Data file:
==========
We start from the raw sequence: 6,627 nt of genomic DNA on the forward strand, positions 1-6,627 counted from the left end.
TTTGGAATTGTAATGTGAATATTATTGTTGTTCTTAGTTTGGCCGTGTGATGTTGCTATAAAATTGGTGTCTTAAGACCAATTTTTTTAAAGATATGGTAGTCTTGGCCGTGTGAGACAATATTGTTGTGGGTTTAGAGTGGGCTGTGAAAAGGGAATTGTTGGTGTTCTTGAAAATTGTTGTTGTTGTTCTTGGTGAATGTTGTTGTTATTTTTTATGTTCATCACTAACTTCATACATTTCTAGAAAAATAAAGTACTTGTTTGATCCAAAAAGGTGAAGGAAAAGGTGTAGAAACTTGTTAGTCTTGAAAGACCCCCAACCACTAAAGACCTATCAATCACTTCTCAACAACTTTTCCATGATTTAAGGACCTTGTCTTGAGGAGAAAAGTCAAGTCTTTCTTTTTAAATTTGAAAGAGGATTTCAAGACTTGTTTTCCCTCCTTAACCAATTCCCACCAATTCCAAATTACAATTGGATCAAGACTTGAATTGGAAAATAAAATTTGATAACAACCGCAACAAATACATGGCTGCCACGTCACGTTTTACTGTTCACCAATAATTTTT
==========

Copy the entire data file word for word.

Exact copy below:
We start from the raw sequence: 6,627 nt of genomic DNA on the forward strand, positions 1-6,627 counted from the left end.
TTTGGAATTGTAATGTGAATATTATTGTTGTTCTTAGTTTGGCCGTGTGATGTTGCTATAAAATTGGTGTCTTAAGACCAATTTTTTTAAAGATATGGTAGTCTTGGCCGTGTGAGACAATATTGTTGTGGGTTTAGAGTGGGCTGTGAAAAGGGAATTGTTGGTGTTCTTGAAAATTGTTGTTGTTGTTCTTGGTGAATGTTGTTGTTATTTTTTATGTTCATCACTAACTTCATACATTTCTAGAAAAATAAAGTACTTGTTTGATCCAAAAAGGTGAAGGAAAAGGTGTAGAAACTTGTTAGTCTTGAAAGACCCCCAACCACTAAAGACCTATCAATCACTTCTCAACAACTTTTCCATGATTTAAGGACCTTGTCTTGAGGAGAAAAGTCAAGTCTTTCTTTTTAAATTTGAAAGAGGATTTCAAGACTTGTTTTCCCTCCTTAACCAATTCCCACCAATTCCAAATTACAATTGGATCAAGACTTGAATTGGAAAATAAAATTTGATAACAACCGCAACAAATACATGGCTGCCACGTCACGTTTTACTGTTCACCAATAATTTTT